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Showing posts from June, 2020

NYC Re-openings and Travel Advice

What will open, and how will you get there? This list will be updated following official announcements.
UPDATED September 25, 2020. Many favorite local destinations have now reopened. 

Openings  - General Information and Popular Destinations   
• Restaurants: Consult this NYC Department of Transportation map (updated link) for restaurants currently open in NYC. Starting September 30, NYC will allow indoor dining at 25% capacity.
• As of September 25, outdoor dining in NYC has been extended FOREVER.
• The 9/11 Memorial reopened on Saturday, July 4. Visitors must wear masks and keep social distancing practices.
• Libraries: NYPL. Starting on Monday, July 13, the library will allow a grab-and-go service.
Governors Island reopened July 15 with advance reserved tickets. 
• The High Line reopened on July 16, with several rules and limitations in place, including timed entry passes - available July 9. Entrance only at Gansevoort Street. See High Line website for details. 
The Bronx Zoo reopened J…

The Most Beautiful Bridge in the World

Swiss-born architect Le Corbusier (1887 - 1965), the leading proponent of the International Style of modern architecture, visited NYC on several occasions in the 1930s and 1940s, and he made much to say about the skyscraper city. He didn’t think much of the faux tops of the tall buildings nor did he care about the haphazard city planning, but he did fall madly in love with one particular bridge: 
"The George Washington Bridge over the Hudson is the most beautiful bridge in the world. Made of cables and steel beams, it gleams in the sky like a reversed arch. It is blessed. It is the only seat of grace in the disordered city. It is painted an aluminum color and, between water and sky, you see nothing but the bent cord supported by two steel towers. When your car moves up the ramp the two towers rise so high that it brings you happiness; their structure is so pure, so resolute, so regular that here, finally, steel architecture seems to laugh. The car reaches an unexpectedly wide apro…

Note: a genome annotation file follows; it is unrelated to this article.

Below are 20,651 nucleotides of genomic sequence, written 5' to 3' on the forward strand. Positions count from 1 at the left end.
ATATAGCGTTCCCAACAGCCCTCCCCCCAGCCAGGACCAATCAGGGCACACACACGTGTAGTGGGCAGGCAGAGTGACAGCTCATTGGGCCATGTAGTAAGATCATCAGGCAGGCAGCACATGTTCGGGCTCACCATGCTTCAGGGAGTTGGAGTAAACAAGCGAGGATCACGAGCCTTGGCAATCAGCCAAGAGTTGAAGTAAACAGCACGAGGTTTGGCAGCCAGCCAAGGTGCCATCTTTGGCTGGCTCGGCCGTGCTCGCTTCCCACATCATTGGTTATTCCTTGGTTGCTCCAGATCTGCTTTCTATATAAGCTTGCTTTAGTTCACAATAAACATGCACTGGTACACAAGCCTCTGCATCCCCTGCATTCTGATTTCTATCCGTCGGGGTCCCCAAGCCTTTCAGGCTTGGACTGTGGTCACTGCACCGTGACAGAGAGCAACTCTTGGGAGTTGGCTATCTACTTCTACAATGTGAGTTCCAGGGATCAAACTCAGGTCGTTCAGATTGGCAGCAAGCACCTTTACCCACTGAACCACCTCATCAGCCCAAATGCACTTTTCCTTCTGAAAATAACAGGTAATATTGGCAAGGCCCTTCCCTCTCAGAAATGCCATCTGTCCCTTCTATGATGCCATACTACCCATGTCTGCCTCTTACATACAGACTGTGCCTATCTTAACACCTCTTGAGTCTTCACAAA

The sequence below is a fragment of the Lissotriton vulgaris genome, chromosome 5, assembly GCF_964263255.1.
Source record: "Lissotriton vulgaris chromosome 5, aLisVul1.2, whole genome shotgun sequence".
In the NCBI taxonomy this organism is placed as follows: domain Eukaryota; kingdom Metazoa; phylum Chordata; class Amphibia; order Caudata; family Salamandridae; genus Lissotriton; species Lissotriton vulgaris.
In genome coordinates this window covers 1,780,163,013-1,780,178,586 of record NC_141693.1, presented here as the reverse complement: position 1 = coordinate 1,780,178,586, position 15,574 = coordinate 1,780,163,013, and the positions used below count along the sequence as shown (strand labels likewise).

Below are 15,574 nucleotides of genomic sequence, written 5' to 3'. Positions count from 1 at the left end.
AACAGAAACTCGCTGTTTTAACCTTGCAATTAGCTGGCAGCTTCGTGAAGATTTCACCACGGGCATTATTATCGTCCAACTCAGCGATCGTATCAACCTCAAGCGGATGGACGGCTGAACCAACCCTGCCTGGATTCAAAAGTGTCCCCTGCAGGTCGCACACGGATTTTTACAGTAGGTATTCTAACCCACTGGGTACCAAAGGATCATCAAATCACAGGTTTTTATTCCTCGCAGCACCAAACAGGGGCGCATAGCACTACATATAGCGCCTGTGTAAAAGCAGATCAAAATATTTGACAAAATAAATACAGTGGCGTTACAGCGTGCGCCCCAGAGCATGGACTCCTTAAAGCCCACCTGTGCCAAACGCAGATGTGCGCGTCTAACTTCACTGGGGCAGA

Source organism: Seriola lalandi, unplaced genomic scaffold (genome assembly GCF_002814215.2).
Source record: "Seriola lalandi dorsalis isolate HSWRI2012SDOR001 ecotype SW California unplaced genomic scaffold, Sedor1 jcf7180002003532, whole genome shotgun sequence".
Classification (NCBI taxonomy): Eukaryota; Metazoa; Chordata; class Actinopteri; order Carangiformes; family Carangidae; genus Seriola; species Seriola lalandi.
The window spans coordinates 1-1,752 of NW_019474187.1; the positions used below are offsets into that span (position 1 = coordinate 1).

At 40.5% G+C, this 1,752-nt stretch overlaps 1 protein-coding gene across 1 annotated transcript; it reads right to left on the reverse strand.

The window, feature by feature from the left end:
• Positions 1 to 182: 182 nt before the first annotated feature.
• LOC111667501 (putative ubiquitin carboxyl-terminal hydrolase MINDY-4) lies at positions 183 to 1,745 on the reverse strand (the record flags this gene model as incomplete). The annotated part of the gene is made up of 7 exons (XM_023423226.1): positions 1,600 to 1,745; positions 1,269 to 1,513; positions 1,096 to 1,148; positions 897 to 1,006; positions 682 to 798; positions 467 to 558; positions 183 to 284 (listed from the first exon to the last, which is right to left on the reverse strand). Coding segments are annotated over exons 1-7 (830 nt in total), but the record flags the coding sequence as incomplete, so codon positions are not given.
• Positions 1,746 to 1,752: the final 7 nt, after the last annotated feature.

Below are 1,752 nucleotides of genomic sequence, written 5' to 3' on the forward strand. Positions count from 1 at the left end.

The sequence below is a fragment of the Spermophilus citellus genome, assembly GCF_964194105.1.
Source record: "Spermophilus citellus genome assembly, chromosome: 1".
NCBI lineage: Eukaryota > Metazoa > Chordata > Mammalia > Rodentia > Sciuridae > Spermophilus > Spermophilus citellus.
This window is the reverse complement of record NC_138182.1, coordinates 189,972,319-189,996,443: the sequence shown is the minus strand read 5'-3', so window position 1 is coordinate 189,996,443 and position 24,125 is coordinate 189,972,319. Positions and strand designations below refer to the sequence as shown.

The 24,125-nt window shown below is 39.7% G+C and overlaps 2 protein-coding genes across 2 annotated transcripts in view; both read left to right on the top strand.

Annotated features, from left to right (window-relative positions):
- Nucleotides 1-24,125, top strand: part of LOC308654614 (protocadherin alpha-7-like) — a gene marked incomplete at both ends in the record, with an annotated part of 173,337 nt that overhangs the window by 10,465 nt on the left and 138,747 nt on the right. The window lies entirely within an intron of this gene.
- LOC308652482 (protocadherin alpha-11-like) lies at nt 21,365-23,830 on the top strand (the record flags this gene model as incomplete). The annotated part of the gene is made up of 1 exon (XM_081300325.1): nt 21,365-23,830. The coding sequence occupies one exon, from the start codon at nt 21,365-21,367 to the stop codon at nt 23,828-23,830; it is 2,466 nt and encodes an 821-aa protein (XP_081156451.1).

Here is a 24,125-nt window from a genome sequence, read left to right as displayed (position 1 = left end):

Facing the Dark Ages

A close look at The Met CloistersUpdate: The Met Cloisters reopened on September 12, 2020. See the museum's website for ticket information.
The Cloisters, the Metropolitan Museum of Art’s 82-year-old home for its medieval collection in Fort Tryon Park (known as The Met Cloisters in recent years, the result of rebranding), dominates Northern Manhattan like a mystical fortress, like some object of a mythical quest. From nearly any direction, it’s easy to see the tower with its sandy-colored walls, double-arched windows, and Mediterranean style tile roof. Walking south on Broadway north of Dyckman Street, the way of everyday serfs and pilgrims going to market, the otherworldly sight of the imposing structure can transform an otherwise pedestrian journey. 


Culture and architect critic Lewis Mumford (1895-1990), reviewing the museum’s opening in 1938 for his regular column in The New Yorker, didn’t care much for the tower, but that was his only complaint. “The building,” he asserted, “is…

Dyckman

The meaning of “Dyckman” has come to stand for much more than the Northern Manhattan street after which it is named. When called out, “Dyckman” often stands for the pride of place for many of the Dominican residents of the surrounding neighborhood. Sometimes, narrowly, Dyckman refers to the vibrant nightlife along the street, especially west of Broadway. Before the current public health crisis, residents and visitors alike packed the popular restaurants on the street, especially in milder weather, for its outdoor cafe scene. In the summertime, this strip of Dyckman Street feels like New York’s answer to Miami Beach.   

Dyckman Street, essentially 200th Street in numerals, traverses the top of Manhattan from the northwest to the southeast, from the Hudson River on the west and on past Broadway to the Harlem River on the east side. Named after Dutch farmer William Dyckman whose farmhouse still stands as a historic house museum a few blocks north on Broadway, the street is mostly a busy c…